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Climate and Productivity of Arctic Tundra

Arctic tudra MaxNDVI biweekly mean

Arctic biweekly NDVI (green bars) and trend (grey bars) for full tundra for 1999-2015. Biweekly trends statistically significant at the 95% level or greater are marked with an asterisk on the x-axis. From Figure 9 (c) Bhatt et al. (2017) (see dataset documentation).

ABoVE: Climate Drivers of Pan-Arctic Tundra Vegetation Productivity, 1982-2015

This dataset provides a summary of potential climate drivers of Arctic tundra vegetation productivity for the 1982-2015 growing seasons across the pan-arctic non-alpine tundra and the continental subdivisions of the North American and the Eurasian Arctic. Climate drivers include (1) maximum normalized difference vegetation index (NDVI) and time-integrated NDVI, (2) summer sea ice concentrations, (3) oceanic heat content, (4) land surface temperature, and (5) summer warmth index.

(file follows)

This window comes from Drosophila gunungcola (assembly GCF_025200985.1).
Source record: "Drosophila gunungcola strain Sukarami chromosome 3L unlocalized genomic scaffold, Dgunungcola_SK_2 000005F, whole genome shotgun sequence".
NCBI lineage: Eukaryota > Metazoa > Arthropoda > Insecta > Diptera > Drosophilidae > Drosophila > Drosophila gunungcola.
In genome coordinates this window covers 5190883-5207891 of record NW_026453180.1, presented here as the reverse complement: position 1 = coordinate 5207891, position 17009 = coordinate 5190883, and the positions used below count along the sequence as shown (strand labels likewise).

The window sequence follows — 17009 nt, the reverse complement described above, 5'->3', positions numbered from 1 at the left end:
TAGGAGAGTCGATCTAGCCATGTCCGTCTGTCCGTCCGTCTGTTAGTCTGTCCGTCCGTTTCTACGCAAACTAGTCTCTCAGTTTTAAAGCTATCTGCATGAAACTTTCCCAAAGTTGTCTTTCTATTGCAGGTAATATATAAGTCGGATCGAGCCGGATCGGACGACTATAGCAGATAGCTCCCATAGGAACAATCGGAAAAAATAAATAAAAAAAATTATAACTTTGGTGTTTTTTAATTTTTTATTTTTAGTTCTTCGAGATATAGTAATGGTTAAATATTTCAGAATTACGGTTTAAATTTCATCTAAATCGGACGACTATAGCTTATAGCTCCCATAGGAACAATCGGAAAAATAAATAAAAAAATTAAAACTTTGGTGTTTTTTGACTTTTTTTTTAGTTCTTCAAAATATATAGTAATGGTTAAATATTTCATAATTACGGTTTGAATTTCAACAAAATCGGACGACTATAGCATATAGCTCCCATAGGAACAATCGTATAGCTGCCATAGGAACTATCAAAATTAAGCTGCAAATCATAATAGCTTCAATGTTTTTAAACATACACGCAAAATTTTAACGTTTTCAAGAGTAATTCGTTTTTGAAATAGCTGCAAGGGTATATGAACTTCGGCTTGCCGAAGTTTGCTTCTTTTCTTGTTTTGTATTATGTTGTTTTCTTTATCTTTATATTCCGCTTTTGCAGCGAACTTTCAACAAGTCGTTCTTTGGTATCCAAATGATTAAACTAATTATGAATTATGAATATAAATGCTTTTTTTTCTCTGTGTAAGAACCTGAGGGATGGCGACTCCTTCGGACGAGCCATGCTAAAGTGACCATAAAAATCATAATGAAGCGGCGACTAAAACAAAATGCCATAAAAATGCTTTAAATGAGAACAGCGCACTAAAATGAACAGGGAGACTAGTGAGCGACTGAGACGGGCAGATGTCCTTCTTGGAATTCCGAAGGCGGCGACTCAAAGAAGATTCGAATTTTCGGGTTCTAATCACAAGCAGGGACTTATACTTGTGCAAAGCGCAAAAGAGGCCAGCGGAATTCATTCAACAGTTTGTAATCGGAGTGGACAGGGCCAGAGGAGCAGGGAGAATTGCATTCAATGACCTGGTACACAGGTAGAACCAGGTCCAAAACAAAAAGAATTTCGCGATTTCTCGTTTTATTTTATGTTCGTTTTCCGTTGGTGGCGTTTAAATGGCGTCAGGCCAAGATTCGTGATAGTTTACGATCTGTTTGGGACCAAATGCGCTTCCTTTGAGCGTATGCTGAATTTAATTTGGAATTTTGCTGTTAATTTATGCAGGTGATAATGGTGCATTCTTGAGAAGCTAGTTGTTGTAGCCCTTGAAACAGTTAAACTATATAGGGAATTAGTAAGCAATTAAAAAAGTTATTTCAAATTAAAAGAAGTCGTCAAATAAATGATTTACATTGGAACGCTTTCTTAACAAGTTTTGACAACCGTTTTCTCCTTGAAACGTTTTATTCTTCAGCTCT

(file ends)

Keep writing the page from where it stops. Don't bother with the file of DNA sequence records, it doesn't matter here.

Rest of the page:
Research for the Arctic-Boreal Vulnerability Experiment (ABoVE) will link field-based, process-level studies with geospatial data products derived from airborne and satellite sensors, and data collection will occur in Alaska and western Canada during 2016-2021.

See all data from ABoVE.

Data Citation: Bhatt, U.S. 2018. ABoVE: Climate Drivers of Pan-Arctic Tundra Vegetation Productivity, 1982-2015. ORNL DAAC, Oak Ridge, Tennessee, USA. https://doi.org/10.3334/ORNLDAAC/1606
Data Center: ORNL DAAC
Sponsor: EOSDIS